The offering of incense has long been part of the worship of God since the Lord commanded Moses to burn incense to Him in the Tabernacle on Mount Sinai.

“When Aaron lights the lamps in the evening, he shall burn incense on it, a perpetual incense before the Lord throughout your generations.” – Exodus 30: 8

A half-century before the coming of Christ, Malachi gives “a remarkable and clear prophecy that the Gentiles, in their worship of God, in every place or church will burn incense before Him – as Israel had done.” (1)

“’For from the rising of the sun even to its going down, My name has been glorified among the Gentiles; and in every place incense shall be offered to My name, and a pure offering, for my name shall be great among the Gentiles,’ says the Lord almighty.” – Malachi 1:  11

Continuing even to this day, incense is offered in nearly every service of the Orthodox Church through the use of a metal censer.  The rising smoke, the sweet aroma of incense, and the sound of the bells on the censer mix with the sound of the chanting and the visual scene of icons in worship.  With our senses are fully engaged, and our mind and heart are elevated towards God.

The incense spreading throughout the church symbolizes the prayers of the faithful sent up to God and at the same time it is a symbol the Holy Spirit mysteriously embracing them.

It is also a reminder of the frankincense given to Christ by the Three Wise Men and of the sweet smelling myrrh which was prepared to anoint Christ at His burial.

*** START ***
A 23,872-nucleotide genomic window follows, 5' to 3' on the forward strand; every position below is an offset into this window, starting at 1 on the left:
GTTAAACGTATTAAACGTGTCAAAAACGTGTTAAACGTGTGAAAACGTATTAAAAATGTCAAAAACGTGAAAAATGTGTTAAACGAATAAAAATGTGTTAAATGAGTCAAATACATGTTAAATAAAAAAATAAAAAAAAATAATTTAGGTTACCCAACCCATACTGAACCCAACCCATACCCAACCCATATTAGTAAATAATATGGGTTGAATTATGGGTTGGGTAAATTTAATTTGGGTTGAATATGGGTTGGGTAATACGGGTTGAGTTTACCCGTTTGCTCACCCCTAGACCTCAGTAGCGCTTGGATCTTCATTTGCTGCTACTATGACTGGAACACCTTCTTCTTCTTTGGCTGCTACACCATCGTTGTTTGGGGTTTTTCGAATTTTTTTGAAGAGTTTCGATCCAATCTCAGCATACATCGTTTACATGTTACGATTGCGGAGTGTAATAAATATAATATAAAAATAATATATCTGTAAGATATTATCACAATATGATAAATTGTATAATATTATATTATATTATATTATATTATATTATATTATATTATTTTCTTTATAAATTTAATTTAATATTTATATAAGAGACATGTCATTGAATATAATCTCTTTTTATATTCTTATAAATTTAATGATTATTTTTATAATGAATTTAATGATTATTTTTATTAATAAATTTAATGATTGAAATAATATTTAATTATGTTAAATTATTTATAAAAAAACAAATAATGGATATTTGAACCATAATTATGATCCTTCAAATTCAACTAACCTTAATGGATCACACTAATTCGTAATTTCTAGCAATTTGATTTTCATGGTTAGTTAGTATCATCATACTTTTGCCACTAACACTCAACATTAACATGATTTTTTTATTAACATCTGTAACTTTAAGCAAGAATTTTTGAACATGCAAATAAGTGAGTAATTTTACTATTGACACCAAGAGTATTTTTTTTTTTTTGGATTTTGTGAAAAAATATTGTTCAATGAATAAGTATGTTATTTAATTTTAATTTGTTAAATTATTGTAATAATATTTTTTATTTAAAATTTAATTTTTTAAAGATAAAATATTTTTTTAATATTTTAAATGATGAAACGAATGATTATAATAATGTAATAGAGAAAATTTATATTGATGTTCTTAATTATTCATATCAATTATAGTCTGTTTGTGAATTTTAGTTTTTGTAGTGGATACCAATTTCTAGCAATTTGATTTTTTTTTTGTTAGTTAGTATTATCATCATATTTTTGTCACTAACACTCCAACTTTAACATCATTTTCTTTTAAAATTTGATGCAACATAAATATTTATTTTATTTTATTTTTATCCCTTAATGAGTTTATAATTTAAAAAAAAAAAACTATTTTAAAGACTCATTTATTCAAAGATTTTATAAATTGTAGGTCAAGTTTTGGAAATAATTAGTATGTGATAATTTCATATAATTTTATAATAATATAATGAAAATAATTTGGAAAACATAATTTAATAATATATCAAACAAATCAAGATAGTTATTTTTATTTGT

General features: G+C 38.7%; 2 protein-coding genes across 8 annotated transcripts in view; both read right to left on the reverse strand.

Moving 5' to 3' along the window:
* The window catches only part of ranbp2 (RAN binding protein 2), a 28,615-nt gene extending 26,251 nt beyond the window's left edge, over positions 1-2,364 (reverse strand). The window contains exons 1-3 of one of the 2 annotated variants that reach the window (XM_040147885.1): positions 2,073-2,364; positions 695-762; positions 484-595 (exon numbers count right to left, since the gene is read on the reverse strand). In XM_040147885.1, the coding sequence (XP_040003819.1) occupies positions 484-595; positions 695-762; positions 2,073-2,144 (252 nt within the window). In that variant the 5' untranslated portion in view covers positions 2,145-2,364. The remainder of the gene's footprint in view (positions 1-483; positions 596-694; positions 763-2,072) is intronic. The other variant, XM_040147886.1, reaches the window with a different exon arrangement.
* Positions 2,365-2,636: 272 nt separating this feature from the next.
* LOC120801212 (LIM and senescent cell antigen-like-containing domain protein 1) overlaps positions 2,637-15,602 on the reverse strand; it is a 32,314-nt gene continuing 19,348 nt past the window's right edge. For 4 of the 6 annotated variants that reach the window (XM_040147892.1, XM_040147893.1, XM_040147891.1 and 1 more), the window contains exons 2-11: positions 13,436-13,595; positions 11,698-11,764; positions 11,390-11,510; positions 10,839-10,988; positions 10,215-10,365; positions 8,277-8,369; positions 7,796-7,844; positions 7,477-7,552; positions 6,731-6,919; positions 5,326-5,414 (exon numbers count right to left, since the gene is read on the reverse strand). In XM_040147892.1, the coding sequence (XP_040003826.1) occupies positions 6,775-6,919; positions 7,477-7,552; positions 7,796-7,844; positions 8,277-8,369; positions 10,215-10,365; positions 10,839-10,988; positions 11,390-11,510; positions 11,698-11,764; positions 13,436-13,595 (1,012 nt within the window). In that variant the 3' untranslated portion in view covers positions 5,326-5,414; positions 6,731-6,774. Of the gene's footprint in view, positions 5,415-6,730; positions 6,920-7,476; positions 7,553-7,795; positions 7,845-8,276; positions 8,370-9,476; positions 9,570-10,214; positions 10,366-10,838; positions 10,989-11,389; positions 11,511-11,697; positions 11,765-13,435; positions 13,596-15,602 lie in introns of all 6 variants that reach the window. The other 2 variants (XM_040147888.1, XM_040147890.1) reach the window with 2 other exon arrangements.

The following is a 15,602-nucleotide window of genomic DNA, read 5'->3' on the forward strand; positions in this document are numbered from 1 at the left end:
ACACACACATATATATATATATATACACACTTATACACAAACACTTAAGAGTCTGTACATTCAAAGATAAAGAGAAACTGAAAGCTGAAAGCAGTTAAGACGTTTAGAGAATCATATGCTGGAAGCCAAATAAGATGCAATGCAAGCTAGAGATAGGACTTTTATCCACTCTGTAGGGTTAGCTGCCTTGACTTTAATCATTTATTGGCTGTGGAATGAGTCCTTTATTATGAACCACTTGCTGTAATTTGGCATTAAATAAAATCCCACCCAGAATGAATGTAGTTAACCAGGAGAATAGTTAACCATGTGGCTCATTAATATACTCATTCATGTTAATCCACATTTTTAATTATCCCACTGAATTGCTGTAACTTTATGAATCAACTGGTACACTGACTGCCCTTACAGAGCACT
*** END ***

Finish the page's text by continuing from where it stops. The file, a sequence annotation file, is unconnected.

The metal censer is also filed with symbolism, with the bottom bowl representing the universe, of which earth is a part.  The top bowl  represents the heavens.  The twelve bells represent the voice of the twelve apostles and their teachings.

The fire pot is earth and the charcoal is man who requires the fire of the Holy Spirit to give him life and light.  We blow on the charcoal to set it afire just as God put life in man by breathing on him.

During the service, incense is placed on the smoldering coals in the censer, which the deacon or the priest then swings to and fro, censing the church, the icons, and then the people.  This indicates that we are all icons of Christ and acknowledging  the image and likeness of God within each,  as we bow reverently.

Even in heavenly worship, God is honored with incense, as described in Revelations, with the prayers of the saints rising up before God, accompanied with incense from the hand of an angel

Before every censing the priest reads a quiet prayer:

“We offer onto Thee, 0 Christ our God, this incense for an odor of spiritual sweetness which do Thou accept upon Thy most heavenly altar, sending down upon us in return the Grace of Thy Holy Spirit.”

Listening to this prayer we understand that the smoke visible to everyone denotes the invisible presence of the Lord’s grace, which is sanctifying the faithful.

Source

1.  Note from Orthodox Study Bible (Thomas Nelson Pub.)

Video produced by Efstratios Papageorgiou

Written by Michael Gavalas

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